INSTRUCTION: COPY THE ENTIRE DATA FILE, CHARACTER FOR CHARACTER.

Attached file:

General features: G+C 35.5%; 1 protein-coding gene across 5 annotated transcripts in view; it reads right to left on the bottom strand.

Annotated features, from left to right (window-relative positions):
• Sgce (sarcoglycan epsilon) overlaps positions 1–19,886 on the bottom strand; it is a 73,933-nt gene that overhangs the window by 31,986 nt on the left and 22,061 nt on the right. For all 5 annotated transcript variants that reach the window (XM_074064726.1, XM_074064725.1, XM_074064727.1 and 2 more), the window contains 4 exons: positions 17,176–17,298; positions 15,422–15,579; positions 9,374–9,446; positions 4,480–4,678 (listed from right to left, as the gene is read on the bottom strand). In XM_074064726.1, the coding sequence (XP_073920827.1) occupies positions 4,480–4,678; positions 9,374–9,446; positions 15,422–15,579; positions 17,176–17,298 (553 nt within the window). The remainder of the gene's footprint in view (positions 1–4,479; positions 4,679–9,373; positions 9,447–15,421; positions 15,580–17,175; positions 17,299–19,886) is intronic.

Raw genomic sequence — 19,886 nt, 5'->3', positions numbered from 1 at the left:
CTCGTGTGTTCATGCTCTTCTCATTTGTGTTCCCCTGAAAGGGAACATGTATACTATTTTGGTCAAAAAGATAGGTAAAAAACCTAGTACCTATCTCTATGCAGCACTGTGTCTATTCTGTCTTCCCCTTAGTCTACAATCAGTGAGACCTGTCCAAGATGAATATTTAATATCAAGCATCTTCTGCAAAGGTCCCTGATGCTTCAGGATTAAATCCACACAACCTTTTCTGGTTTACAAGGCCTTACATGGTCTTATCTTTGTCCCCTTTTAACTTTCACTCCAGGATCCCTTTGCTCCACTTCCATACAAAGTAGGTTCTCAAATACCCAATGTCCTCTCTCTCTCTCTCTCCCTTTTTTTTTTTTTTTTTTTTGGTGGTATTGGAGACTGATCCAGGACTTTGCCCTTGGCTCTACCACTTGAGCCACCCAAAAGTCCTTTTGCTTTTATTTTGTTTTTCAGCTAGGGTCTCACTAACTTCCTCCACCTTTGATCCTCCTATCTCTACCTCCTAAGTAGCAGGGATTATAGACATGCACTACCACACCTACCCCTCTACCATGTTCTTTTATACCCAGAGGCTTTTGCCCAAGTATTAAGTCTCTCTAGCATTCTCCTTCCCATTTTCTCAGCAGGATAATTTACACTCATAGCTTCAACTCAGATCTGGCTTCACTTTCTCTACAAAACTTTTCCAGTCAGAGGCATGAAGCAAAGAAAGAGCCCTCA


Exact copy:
General features: G+C 35.5%; 1 protein-coding gene across 5 annotated transcripts in view; it reads right to left on the bottom strand.

Annotated features, from left to right (window-relative positions):
• Sgce (sarcoglycan epsilon) overlaps positions 1–19,886 on the bottom strand; it is a 73,933-nt gene that overhangs the window by 31,986 nt on the left and 22,061 nt on the right. For all 5 annotated transcript variants that reach the window (XM_074064726.1, XM_074064725.1, XM_074064727.1 and 2 more), the window contains 4 exons: positions 17,176–17,298; positions 15,422–15,579; positions 9,374–9,446; positions 4,480–4,678 (listed from right to left, as the gene is read on the bottom strand). In XM_074064726.1, the coding sequence (XP_073920827.1) occupies positions 4,480–4,678; positions 9,374–9,446; positions 15,422–15,579; positions 17,176–17,298 (553 nt within the window). The remainder of the gene's footprint in view (positions 1–4,479; positions 4,679–9,373; positions 9,447–15,421; positions 15,580–17,175; positions 17,299–19,886) is intronic.

Raw genomic sequence — 19,886 nt, 5'->3', positions numbered from 1 at the left:
CTCGTGTGTTCATGCTCTTCTCATTTGTGTTCCCCTGAAAGGGAACATGTATACTATTTTGGTCAAAAAGATAGGTAAAAAACCTAGTACCTATCTCTATGCAGCACTGTGTCTATTCTGTCTTCCCCTTAGTCTACAATCAGTGAGACCTGTCCAAGATGAATATTTAATATCAAGCATCTTCTGCAAAGGTCCCTGATGCTTCAGGATTAAATCCACACAACCTTTTCTGGTTTACAAGGCCTTACATGGTCTTATCTTTGTCCCCTTTTAACTTTCACTCCAGGATCCCTTTGCTCCACTTCCATACAAAGTAGGTTCTCAAATACCCAATGTCCTCTCTCTCTCTCTCTCCCTTTTTTTTTTTTTTTTTTTTGGTGGTATTGGAGACTGATCCAGGACTTTGCCCTTGGCTCTACCACTTGAGCCACCCAAAAGTCCTTTTGCTTTTATTTTGTTTTTCAGCTAGGGTCTCACTAACTTCCTCCACCTTTGATCCTCCTATCTCTACCTCCTAAGTAGCAGGGATTATAGACATGCACTACCACACCTACCCCTCTACCATGTTCTTTTATACCCAGAGGCTTTTGCCCAAGTATTAAGTCTCTCTAGCATTCTCCTTCCCATTTTCTCAGCAGGATAATTTACACTCATAGCTTCAACTCAGATCTGGCTTCACTTTCTCTACAAAACTTTTCCAGTCAGAGGCATGAAGCAAAGAAAGAGCCCTCA